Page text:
High-income residential and resort communities line Oahu's most beautiful beaches:
- Along the North Shore;
- Near Kailua and Lanikai Beaches (where President Obama and his family vacationed this winter);
- Near Waialae Beah Park.
Property owners in these and other areas have used greenery, including fast-growing vines and shrubbery, to obscure public easements. This trick of landscape design stokes the ire of neighbors and other islanders who previously enjoyed unencumbered access to the beaches. The overflowing trashcan near one public right-of-way, pictured below, gives an idea of homeowners' reasons for concealing these entrances: garbage, noise, crime, and vagrancy.
An Overflowing Garbage Can along a Right-of-way to Ehukai Beach Park on the North Shore
In another case, a pedestrian path runs parallel to oceanfront homes that line the North Shore near Waimea Bay, Ehukai Beach Park and its famed Banzai Pipeline, and Sunset Beach. This thoroughfare epitomizes how landscape architecture can mollify tensions between residents and beach-goers. During the winter, when the North Shore hosts a series of surfing competitions, including the renowned Vans Triple Crown, spectators park anywhere and everywhere. The oceanfront pedestrian path, however, acts as a buffer between residences, their private driveways, and the shoulder of Kamehameha Highway, where most beach-goers park their cars. This green buffer effectively manages pedestrian traffic and limits incursions onto private property.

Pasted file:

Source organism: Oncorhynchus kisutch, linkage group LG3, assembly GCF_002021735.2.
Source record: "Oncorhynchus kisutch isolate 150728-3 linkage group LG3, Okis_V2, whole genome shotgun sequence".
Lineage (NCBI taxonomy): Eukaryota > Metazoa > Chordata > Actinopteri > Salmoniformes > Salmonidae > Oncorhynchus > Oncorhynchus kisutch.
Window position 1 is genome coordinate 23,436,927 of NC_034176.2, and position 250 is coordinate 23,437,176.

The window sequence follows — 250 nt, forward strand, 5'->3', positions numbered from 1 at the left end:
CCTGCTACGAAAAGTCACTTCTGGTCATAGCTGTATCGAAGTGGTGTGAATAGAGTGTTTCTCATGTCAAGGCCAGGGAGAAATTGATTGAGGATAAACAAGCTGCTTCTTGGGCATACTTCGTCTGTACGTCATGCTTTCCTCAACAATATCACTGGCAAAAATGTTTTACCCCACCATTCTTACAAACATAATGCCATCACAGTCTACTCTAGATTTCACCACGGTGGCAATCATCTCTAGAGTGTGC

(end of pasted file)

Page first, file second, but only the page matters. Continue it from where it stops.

Pedestrian Path along the North Shore, Extending Roughly from Sunset Beach to Waimea Bay
Has landscape architecture ameliorated public-private conflicts where you live? How might planners create green buffers between private and public areas in your neighborhood? How can these buffers protect landowners’ privacy without encumbering public access to shared spaces? Comment here or on Twitter!
Credits: Photographs by Sunny Menozzi. Data linked to sources.